Our visit to Laas Geel was truly memorable. The artistic skills of the ancient inhabitants of the caves are evident in the images and the coloured pigments used. They tell us so much about the climate changes over the centuries; the predominance of pictures of cattle point to a much wetter countryside than the present day. The cows are depicted in a stylised form with a striped head covering and long curved horns. Giraffes, dogs, monkeys and humans were also clearly painted and preserved, protected from the elements for more than five thousand years.
Laas Geel cave painting
Our visit was considerably enriched by the information provided by the knowledgeable guide and guardian of the site. The summit of the rocks gives stunning views across the landscape of dry riverbeds and occasional rocky outcrops now inhabited by camel herders with their slow-moving, munching animals. Flowering plants grow along the paths which ascend the rock and probably survive protected from the animals outside the compound.
We continued our journey to Berbera which I recalled from holiday visits with my parents in the fifties. My mother was an artist and painted views of the area with its exotic vegetation which was such a contrast with the countryside around Hargeisa. I am reminded of the tranquil surroundings of the Sheikh Yusuf Mosque by her painting which still hangs on my living room wall. Another view from the garden of the rest house was reproduced as a Christmas card for the Protectorate.
Ian and guide at Laas Geel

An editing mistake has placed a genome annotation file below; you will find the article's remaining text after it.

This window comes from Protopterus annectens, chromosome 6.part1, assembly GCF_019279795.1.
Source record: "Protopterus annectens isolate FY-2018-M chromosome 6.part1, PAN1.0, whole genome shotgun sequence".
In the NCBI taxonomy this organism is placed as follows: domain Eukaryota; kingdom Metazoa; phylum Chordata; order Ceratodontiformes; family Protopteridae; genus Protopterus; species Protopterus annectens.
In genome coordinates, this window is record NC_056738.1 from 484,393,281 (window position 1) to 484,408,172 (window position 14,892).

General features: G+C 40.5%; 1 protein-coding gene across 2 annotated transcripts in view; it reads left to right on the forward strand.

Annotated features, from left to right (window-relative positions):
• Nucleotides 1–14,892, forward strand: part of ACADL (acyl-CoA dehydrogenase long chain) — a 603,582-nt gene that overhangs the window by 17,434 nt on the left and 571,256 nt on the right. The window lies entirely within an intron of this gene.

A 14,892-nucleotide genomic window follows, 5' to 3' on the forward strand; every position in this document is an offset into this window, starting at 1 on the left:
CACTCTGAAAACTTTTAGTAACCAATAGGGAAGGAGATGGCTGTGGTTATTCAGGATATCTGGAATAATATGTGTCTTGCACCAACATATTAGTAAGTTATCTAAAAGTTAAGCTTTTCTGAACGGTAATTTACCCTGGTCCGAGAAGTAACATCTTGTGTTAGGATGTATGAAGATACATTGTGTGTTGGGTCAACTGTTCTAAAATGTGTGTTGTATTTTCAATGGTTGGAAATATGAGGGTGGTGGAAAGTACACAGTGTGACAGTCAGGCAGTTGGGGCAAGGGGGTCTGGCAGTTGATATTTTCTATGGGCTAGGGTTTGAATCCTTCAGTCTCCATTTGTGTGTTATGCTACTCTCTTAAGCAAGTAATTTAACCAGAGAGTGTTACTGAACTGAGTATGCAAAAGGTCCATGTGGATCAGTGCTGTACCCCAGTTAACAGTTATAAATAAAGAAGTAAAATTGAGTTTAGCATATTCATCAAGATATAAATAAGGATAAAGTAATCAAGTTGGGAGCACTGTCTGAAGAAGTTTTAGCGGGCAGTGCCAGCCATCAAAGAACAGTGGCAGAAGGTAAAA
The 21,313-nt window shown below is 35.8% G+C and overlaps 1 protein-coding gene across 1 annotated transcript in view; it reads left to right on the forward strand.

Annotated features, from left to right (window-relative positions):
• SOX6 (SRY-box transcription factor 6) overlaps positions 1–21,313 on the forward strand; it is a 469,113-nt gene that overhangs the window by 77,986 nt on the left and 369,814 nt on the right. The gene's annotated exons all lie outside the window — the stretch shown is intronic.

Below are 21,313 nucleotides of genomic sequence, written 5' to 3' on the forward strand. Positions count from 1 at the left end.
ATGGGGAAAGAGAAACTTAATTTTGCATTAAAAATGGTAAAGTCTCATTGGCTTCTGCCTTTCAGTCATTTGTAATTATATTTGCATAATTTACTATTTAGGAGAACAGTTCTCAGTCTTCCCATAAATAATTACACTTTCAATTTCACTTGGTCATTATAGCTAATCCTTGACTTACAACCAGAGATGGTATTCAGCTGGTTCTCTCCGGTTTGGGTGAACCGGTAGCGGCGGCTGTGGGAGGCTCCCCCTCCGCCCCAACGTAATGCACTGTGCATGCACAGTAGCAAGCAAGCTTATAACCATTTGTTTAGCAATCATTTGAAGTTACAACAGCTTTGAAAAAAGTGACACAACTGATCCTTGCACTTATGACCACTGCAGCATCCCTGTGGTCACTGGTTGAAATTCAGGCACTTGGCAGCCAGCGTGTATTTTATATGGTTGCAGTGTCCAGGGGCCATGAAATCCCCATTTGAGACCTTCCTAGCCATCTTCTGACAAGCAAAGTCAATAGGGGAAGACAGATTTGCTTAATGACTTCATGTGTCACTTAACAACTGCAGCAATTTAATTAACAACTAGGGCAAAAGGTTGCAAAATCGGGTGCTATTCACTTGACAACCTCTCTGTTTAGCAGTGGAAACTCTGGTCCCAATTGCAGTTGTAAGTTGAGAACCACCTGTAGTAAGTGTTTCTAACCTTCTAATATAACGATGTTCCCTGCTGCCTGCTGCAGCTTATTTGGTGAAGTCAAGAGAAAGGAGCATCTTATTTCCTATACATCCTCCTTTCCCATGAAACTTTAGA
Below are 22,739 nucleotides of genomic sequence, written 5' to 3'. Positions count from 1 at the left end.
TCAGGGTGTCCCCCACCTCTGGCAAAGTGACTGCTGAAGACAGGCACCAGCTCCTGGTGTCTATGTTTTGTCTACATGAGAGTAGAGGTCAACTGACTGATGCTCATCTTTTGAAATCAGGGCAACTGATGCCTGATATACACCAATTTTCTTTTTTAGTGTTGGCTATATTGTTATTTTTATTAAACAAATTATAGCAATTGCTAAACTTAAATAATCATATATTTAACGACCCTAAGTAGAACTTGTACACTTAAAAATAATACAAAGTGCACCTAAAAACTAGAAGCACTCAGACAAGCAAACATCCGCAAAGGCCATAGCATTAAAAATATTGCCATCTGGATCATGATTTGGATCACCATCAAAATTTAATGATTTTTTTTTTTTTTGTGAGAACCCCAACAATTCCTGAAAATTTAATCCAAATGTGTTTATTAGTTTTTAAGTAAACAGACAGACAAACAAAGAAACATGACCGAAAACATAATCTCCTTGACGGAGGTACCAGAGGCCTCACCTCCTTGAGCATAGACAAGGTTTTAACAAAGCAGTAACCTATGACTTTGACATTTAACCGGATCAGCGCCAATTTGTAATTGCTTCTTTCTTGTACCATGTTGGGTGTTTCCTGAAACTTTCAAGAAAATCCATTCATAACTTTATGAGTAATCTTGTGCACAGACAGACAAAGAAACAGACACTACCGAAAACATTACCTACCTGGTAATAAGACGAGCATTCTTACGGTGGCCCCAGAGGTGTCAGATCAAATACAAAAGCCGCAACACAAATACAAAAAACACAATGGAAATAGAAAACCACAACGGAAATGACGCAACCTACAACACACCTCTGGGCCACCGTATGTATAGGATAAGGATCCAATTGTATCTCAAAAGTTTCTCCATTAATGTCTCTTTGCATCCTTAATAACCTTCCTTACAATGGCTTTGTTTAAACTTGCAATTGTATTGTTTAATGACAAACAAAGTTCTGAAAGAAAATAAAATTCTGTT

The wide streets of Berbera town have a very different atmosphere from the capital. The long beaches were clearly enjoyed by many local people swimming and strolling along the shore and the recently constructed Berbera Port showed evidence of much commercial development.
On the journey back our car developed a mechanical fault and while we waited for a replacement vehicle we were invited to share a shady spot under an acacia tree with a nomadic family With the help of our driver and police escort’s translation skills we enjoyed half an hour’s pleasant conversation with the inhabitants.
One of the highlights of the trip was visiting Hiddo Dhwar to enjoy food and music with some friends. The venue was decorated with traditional Somali artefacts, furniture. textiles and woven mats collected by the owner who was also the principal musical performer. The variety of music produced by numerous musicians, including a skilful oud player, was very enjoyable and our host explained the close links with Somali poetry.
Our visit to the beautifully kept Commonwealth Graves site was very moving and contained graves from many different nationalities and religions, whose soldiers had lost their lives in Somaliland over many decades as well as a memorial to a Somali civilian, presumably representing many others caught up in conflict. The contribution of the Somaliland Scouts, King’s African Rifles, Somaliland Camel Corps and other regiments is recognised on a tall structure in the cemetery. The late Brigadier Malcolm Page was largely responsible for obtaining funds to restore the site which had fallen into disrepair.
Herding camels near Laas Geel
Lastly, we visited the Cheetah Sanctuary which cares for cubs which have been poached and fetch a premium price in the pet trade abroad. These magnificent animals have now been moved to a spacious conservancy away from the city which will provide them with more suitable accommodation in the future.
We both look forward to returning to Somaliland for a longer visit in the near future when we hope to see more of this wonderful country.
Kitty and Ian at Hiddo Dhawr
• Kitty Hotchkiss is current member of our Council
and past Treasurer of many years